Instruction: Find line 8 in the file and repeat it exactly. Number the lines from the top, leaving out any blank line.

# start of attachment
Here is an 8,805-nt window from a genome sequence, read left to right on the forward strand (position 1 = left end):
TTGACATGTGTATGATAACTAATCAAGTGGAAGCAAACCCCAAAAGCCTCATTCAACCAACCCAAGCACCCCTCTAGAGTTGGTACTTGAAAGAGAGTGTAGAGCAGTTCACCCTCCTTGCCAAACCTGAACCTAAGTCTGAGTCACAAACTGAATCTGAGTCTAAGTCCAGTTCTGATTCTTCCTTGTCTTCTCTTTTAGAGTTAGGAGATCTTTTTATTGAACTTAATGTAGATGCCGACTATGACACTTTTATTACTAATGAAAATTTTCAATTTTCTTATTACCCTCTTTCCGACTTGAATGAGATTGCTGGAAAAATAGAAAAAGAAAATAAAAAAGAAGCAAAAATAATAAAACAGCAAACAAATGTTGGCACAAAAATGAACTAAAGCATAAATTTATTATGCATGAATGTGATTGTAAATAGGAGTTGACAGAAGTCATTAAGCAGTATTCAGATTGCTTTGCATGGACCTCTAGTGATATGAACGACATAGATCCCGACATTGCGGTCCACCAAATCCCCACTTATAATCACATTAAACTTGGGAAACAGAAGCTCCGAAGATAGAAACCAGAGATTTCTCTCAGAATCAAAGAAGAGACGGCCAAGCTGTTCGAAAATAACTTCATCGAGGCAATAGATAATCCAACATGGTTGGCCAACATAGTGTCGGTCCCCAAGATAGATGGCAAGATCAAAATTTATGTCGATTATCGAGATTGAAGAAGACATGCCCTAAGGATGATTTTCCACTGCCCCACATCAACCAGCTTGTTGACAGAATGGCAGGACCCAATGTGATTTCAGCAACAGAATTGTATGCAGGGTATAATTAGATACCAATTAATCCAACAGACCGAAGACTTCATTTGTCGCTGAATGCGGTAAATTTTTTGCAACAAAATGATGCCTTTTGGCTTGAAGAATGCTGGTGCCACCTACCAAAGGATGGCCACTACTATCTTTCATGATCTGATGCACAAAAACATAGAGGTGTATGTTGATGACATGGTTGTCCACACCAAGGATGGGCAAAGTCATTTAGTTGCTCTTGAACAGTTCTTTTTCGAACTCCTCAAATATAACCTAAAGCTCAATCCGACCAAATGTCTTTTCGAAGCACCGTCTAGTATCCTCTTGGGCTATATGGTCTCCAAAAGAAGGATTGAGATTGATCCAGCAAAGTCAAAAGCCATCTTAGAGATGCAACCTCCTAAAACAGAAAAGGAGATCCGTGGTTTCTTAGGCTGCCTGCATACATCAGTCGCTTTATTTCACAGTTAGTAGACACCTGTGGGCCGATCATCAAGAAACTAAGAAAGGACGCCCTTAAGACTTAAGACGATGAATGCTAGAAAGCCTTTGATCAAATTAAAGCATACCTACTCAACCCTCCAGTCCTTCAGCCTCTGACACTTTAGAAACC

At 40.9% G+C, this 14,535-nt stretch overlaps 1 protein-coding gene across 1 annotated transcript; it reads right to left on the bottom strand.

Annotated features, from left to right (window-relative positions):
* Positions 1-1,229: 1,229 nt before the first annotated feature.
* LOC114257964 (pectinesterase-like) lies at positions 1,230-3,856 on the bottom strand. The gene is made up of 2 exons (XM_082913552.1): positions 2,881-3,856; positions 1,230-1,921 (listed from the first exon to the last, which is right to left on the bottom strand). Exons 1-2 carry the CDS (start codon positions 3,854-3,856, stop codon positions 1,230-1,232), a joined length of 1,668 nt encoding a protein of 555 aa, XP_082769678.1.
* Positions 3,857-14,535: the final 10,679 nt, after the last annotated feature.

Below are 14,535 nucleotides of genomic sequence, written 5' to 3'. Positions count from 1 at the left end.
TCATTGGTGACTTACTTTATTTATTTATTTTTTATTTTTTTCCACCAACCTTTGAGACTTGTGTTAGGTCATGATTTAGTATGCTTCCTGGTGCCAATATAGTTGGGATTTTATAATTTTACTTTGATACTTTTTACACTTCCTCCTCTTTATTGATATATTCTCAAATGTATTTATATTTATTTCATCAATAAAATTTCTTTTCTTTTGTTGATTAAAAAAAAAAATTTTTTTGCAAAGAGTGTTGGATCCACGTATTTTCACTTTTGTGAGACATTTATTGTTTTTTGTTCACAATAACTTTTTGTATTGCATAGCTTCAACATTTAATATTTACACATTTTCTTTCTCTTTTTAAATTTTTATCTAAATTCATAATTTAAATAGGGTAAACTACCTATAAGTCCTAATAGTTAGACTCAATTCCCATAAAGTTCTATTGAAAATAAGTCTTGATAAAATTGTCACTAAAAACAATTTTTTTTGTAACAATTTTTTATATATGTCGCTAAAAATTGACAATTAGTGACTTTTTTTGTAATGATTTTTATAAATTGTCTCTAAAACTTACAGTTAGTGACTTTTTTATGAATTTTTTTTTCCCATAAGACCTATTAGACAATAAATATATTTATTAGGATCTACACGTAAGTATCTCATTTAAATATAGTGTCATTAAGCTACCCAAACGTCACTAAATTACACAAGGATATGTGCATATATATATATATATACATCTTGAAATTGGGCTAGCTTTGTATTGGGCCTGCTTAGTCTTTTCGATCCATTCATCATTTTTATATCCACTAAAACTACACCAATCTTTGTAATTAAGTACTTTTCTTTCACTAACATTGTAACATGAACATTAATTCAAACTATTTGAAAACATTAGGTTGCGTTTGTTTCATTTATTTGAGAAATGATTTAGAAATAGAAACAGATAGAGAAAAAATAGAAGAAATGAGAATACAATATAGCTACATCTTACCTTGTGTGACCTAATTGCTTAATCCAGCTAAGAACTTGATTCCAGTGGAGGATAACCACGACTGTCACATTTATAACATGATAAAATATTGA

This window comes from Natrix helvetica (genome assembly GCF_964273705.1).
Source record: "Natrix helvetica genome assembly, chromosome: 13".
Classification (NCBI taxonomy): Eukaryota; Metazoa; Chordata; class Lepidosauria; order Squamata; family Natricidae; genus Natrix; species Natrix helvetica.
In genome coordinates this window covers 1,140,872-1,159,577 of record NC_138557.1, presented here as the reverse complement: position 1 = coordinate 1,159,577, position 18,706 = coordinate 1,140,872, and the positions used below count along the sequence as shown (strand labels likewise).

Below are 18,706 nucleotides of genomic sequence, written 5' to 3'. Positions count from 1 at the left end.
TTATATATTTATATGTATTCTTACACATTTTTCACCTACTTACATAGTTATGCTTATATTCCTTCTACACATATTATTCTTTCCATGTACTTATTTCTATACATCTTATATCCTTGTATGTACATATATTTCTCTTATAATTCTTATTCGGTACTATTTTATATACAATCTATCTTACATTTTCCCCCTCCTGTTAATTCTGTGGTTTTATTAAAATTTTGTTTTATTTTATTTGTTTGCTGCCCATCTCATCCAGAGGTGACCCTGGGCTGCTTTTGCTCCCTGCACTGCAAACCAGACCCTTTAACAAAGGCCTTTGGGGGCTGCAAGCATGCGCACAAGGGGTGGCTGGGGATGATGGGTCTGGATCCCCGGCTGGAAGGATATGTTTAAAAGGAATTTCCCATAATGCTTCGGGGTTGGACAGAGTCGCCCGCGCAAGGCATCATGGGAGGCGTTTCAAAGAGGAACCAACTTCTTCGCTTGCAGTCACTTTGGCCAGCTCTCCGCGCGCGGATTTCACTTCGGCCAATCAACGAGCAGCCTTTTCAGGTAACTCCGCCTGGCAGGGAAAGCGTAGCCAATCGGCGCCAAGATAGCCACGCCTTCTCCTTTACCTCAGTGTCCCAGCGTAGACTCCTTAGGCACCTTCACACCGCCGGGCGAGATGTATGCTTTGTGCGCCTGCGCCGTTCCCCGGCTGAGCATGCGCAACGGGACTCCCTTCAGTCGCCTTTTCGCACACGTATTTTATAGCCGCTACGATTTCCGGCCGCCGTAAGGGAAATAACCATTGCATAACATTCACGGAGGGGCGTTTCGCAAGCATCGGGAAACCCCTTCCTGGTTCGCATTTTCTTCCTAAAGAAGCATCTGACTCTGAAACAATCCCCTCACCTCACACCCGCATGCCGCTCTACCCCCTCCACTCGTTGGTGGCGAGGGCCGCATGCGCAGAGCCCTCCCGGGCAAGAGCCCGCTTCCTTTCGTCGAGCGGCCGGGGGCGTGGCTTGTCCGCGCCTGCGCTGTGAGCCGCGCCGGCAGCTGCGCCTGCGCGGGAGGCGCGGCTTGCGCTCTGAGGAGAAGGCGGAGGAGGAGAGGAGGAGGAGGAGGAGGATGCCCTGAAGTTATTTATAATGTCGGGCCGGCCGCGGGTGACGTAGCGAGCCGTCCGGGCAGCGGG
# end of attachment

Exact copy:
Below are 14,535 nucleotides of genomic sequence, written 5' to 3'. Positions count from 1 at the left end.